With the miscarriage and diagnosis occurring so closely together, I could not escape the notion that the Lord timed it that way on purpose. There is absolutely no way that was an accident. One terrible thing rose up out of the shadow of the other, and I was already in a lot of pain to begin with. Why?
For the love of God.
Once upon a time, I begrudgingly allowed that God had the authority to test my faith. I thought of the test as a pass/fail thing and really resented Him for it—kind of like a student who silently loathes a teacher because the exams seem unfair. I’ve seen lots of students like this. They “respect” the teacher because on some level they know that they are supposed to, but it’s just a show. They come to class, participate, take notes, do the assignments, and study. They hate every minute of it and who’s to blame if not the teacher? But they simply can’t appreciate the authority the teacher has to put them through their paces—to try to build their character and make them better humans. I did that with the Lord for a long time when I was having miscarriages.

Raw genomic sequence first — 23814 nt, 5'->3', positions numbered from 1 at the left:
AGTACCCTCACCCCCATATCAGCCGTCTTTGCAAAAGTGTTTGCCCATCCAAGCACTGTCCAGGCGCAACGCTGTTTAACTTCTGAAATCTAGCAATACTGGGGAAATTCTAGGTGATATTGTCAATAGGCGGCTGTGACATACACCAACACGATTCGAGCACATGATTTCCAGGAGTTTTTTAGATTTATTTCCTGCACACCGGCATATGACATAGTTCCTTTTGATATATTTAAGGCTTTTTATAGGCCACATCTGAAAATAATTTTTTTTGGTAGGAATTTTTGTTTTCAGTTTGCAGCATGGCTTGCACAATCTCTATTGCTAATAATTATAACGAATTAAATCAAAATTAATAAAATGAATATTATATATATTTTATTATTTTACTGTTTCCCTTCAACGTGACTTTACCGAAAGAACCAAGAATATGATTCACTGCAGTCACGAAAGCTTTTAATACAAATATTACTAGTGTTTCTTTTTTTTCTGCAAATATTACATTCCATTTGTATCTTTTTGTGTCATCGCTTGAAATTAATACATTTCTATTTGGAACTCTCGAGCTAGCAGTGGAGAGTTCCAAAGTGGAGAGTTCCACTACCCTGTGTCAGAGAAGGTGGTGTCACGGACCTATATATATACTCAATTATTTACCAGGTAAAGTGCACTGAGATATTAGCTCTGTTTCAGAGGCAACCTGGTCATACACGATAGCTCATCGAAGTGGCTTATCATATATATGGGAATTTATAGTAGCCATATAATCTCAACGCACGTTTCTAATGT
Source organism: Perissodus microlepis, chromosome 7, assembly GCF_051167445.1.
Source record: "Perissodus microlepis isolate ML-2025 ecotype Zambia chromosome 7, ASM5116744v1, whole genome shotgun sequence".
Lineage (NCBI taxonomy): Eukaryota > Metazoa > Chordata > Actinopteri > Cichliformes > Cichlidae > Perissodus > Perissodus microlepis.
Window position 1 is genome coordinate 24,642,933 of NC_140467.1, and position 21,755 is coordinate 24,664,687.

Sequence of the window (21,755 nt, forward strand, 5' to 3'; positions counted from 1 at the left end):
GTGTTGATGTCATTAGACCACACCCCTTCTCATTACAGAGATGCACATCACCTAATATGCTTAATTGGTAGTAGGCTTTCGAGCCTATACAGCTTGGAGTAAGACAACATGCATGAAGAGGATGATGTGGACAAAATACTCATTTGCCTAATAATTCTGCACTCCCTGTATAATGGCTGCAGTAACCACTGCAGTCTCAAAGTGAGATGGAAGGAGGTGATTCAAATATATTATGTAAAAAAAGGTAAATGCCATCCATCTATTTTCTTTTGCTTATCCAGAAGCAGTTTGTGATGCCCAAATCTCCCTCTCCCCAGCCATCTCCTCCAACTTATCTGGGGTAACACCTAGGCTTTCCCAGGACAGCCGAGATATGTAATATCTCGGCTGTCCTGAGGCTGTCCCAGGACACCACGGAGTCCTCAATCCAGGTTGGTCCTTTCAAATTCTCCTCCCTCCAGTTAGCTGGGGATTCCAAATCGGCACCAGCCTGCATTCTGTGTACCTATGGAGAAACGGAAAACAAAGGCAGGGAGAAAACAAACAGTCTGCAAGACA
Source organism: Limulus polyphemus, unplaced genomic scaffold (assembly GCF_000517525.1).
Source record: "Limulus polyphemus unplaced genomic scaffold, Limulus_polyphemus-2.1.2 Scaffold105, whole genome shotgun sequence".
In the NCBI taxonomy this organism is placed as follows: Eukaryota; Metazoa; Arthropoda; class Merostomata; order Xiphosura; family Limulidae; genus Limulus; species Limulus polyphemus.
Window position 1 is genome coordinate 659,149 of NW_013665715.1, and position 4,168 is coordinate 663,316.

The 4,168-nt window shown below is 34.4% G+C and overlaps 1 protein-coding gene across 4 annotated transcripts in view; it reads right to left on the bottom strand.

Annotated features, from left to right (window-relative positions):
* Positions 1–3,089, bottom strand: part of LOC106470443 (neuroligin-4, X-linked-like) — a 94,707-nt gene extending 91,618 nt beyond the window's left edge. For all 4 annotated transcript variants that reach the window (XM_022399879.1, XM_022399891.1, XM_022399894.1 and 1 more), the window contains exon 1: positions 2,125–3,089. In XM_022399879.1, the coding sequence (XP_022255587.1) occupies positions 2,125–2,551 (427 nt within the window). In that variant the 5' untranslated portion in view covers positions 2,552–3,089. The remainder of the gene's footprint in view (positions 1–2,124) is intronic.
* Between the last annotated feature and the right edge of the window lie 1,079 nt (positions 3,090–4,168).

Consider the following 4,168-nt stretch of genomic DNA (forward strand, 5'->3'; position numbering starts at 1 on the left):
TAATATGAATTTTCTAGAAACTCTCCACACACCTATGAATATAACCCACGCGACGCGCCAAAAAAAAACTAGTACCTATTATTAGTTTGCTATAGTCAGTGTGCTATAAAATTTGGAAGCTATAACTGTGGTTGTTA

For a year or two before the disastrous events of 2011, the recurring theme of my life was God’s authority. It surfaced in bible studies, it popped off the pages in devotional books, and every scripture rang with the truth that God has the authority “to will and to act according to His good purpose.” (Phil. 2:13) When I have a problem, even a very painful one, my mom always says, “This is not a surprise to God.” Of course it was no surprise to God in 2011 when one painful experience after another rolled over me. He had prepared me. From the direction of His Holy Spirit, I knew that God in his authority could put me through my paces and make me a better human. Why? What is His good purpose?
For the love of God.